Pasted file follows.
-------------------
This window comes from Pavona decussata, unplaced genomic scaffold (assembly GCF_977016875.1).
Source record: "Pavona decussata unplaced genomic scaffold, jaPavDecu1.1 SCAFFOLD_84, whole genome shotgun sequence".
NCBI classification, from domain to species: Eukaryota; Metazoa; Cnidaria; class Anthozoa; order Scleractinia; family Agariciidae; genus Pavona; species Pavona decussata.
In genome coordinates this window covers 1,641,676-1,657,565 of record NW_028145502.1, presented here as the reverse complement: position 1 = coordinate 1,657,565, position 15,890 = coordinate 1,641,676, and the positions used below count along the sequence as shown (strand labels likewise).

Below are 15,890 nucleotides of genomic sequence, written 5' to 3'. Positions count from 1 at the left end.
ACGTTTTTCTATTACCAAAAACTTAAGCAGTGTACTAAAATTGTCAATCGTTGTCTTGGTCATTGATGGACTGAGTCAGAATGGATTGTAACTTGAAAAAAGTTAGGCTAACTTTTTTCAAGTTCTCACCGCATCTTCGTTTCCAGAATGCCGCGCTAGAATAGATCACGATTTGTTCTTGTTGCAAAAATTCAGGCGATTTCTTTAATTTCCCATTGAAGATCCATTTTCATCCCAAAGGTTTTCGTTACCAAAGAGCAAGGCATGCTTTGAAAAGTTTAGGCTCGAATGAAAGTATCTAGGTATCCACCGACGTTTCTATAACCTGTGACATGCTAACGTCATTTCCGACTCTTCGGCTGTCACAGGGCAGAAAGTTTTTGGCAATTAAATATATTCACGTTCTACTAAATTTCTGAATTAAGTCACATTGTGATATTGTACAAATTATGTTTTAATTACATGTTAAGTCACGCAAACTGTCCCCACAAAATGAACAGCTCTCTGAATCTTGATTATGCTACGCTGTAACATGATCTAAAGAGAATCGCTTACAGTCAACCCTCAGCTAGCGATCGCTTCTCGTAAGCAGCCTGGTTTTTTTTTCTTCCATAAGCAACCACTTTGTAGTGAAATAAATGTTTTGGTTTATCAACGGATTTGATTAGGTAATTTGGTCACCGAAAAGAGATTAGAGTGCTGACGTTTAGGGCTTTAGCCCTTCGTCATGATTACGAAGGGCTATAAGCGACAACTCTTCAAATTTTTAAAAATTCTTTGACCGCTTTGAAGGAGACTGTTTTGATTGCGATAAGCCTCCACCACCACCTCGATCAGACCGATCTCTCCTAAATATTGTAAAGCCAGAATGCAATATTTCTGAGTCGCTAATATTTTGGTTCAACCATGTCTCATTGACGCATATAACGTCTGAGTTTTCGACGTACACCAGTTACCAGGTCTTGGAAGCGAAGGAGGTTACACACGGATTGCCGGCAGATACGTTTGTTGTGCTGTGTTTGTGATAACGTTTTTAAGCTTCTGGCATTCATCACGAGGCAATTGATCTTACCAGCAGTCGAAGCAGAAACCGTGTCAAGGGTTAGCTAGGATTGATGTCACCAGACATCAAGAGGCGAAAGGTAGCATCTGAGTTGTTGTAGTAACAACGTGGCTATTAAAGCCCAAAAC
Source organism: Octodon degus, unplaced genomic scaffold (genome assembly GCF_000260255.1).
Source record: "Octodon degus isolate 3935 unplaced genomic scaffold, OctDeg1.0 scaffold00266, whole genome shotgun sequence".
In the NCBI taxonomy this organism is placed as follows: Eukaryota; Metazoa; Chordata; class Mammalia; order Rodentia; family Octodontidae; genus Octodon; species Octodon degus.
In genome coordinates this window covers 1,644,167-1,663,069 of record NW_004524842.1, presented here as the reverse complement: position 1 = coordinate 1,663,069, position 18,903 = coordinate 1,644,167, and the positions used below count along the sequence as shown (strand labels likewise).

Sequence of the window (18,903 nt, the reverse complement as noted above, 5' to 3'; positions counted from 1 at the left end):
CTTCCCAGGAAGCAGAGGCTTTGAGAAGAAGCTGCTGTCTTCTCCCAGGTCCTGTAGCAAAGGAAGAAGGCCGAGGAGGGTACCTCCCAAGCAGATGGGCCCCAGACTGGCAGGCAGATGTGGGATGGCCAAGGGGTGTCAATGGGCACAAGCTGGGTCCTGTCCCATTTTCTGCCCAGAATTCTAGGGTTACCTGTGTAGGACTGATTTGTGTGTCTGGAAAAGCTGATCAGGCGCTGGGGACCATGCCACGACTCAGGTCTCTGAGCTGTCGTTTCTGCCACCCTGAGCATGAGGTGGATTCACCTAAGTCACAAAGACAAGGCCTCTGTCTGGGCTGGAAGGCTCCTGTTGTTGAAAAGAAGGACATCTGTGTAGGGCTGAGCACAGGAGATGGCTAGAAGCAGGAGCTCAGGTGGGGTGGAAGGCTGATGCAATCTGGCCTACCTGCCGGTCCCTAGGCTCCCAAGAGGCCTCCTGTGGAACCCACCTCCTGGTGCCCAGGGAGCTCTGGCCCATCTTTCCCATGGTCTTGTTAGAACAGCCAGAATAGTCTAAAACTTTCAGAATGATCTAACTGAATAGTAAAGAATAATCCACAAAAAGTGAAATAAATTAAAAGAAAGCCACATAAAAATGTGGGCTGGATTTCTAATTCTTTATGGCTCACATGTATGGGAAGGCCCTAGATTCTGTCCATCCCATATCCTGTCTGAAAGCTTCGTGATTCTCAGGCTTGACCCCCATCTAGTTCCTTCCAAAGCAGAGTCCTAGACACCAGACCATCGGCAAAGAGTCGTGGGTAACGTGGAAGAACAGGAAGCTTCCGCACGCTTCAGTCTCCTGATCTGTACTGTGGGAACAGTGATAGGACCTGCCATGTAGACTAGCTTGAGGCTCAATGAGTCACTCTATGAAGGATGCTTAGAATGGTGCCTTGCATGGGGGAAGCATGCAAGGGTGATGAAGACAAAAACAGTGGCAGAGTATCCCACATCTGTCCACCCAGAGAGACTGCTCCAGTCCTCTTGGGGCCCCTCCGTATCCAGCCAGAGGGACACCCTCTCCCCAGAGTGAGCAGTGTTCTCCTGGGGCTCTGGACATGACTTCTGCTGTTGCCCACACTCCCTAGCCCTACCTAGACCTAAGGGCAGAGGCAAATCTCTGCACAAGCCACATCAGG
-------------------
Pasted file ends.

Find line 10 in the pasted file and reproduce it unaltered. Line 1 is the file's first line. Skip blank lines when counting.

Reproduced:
In genome coordinates this window covers 1,644,167-1,663,069 of record NW_004524842.1, presented here as the reverse complement: position 1 = coordinate 1,663,069, position 18,903 = coordinate 1,644,167, and the positions used below count along the sequence as shown (strand labels likewise).